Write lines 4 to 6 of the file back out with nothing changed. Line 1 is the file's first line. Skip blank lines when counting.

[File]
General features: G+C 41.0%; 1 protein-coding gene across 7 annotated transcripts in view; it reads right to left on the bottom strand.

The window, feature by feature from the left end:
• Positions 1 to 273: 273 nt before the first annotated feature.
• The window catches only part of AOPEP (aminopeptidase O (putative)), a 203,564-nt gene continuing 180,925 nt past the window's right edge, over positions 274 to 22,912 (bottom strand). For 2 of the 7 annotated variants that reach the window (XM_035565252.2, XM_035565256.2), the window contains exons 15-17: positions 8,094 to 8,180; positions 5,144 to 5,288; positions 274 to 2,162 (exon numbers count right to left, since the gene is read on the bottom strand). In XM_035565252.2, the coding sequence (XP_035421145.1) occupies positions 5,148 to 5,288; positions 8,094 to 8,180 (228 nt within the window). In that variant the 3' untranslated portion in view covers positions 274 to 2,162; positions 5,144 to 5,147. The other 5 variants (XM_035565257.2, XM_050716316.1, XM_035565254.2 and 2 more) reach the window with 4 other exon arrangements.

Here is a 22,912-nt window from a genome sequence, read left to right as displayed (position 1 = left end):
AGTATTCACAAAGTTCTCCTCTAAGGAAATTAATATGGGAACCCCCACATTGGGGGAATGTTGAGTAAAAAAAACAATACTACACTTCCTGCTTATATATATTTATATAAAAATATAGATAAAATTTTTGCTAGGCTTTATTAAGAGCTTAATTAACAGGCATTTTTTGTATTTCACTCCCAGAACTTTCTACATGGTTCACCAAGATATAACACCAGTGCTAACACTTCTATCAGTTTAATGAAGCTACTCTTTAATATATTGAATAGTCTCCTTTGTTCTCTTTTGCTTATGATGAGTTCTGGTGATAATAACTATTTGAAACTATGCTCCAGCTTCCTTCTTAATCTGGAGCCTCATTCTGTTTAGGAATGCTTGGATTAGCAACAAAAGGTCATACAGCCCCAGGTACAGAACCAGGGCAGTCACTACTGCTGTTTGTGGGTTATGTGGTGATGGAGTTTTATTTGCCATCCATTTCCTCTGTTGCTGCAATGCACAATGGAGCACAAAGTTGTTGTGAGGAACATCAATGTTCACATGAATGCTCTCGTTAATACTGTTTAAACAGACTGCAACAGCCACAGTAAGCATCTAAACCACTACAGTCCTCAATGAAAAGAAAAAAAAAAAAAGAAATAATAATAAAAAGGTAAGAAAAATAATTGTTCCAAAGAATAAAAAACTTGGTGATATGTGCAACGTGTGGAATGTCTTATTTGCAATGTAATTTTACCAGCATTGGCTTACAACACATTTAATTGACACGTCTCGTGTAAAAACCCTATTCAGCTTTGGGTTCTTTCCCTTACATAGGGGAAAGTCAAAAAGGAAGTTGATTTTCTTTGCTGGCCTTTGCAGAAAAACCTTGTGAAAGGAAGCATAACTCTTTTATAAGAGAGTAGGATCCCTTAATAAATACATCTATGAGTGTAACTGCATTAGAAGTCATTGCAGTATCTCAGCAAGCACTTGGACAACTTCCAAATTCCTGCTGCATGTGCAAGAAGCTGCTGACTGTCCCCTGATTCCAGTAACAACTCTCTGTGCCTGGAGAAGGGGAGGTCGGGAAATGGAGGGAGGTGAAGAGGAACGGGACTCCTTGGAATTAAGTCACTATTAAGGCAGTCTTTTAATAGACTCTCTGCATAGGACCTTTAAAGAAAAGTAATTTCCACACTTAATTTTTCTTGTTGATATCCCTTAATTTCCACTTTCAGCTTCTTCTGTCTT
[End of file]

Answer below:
• The window catches only part of AOPEP (aminopeptidase O (putative)), a 203,564-nt gene continuing 180,925 nt past the window's right edge, over positions 274 to 22,912 (bottom strand). For 2 of the 7 annotated variants that reach the window (XM_035565252.2, XM_035565256.2), the window contains exons 15-17: positions 8,094 to 8,180; positions 5,144 to 5,288; positions 274 to 2,162 (exon numbers count right to left, since the gene is read on the bottom strand). In XM_035565252.2, the coding sequence (XP_035421145.1) occupies positions 5,148 to 5,288; positions 8,094 to 8,180 (228 nt within the window). In that variant the 3' untranslated portion in view covers positions 274 to 2,162; positions 5,144 to 5,147. The other 5 variants (XM_035565257.2, XM_050716316.1, XM_035565254.2 and 2 more) reach the window with 4 other exon arrangements.

Here is a 22,912-nt window from a genome sequence, read left to right as displayed (position 1 = left end):
AGTATTCACAAAGTTCTCCTCTAAGGAAATTAATATGGGAACCCCCACATTGGGGGAATGTTGAGTAAAAAAAACAATACTACACTTCCTGCTTATATATATTTATATAAAAATATAGATAAAATTTTTGCTAGGCTTTATTAAGAGCTTAATTAACAGGCATTTTTTGTATTTCACTCCCAGAACTTTCTACATGGTTCACCAAGATATAACACCAGTGCTAACACTTCTATCAGTTTAATGAAGCTACTCTTTAATATATTGAATAGTCTCCTTTGTTCTCTTTTGCTTATGATGAGTTCTGGTGATAATAACTATTTGAAACTATGCTCCAGCTTCCTTCTTAATCTGGAGCCTCATTCTGTTTAGGAATGCTTGGATTAGCAACAAAAGGTCATACAGCCCCAGGTACAGAACCAGGGCAGTCACTACTGCTGTTTGTGGGTTATGTGGTGATGGAGTTTTATTTGCCATCCATTTCCTCTGTTGCTGCAATGCACAATGGAGCACAAAGTTGTTGTGAGGAACATCAATGTTCACATGAATGCTCTCGTTAATACTGTTTAAACAGACTGCAACAGCCACAGTAAGCATCTAAACCACTACAGTCCTCAATGAAAAGAAAAAAAAAAAAAGAAATAATAATAAAAAGGTAAGAAAAATAATTGTTCCAAAGAATAAAAAACTTGGTGATATGTGCAACGTGTGGAATGTCTTATTTGCAATGTAATTTTACCAGCATTGGCTTACAACACATTTAATTGACACGTCTCGTGTAAAAACCCTATTCAGCTTTGGGTTCTTTCCCTTACATAGGGGAAAGTCAAAAAGGAAGTTGATTTTCTTTGCTGGCCTTTGCAGAAAAACCTTGTGAAAGGAAGCATAACTCTTTTATAAGAGAGTAGGATCCCTTAATAAATACATCTATGAGTGTAACTGCATTAGAAGTCATTGCAGTATCTCAGCAAGCACTTGGACAACTTCCAAATTCCTGCTGCATGTGCAAGAAGCTGCTGACTGTCCCCTGATTCCAGTAACAACTCTCTGTGCCTGGAGAAGGGGAGGTCGGGAAATGGAGGGAGGTGAAGAGGAACGGGACTCCTTGGAATTAAGTCACTATTAAGGCAGTCTTTTAATAGACTCTCTGCATAGGACCTTTAAAGAAAAGTAATTTCCACACTTAATTTTTCTTGTTGATATCCCTTAATTTCCACTTTCAGCTTCTTCTGTCTT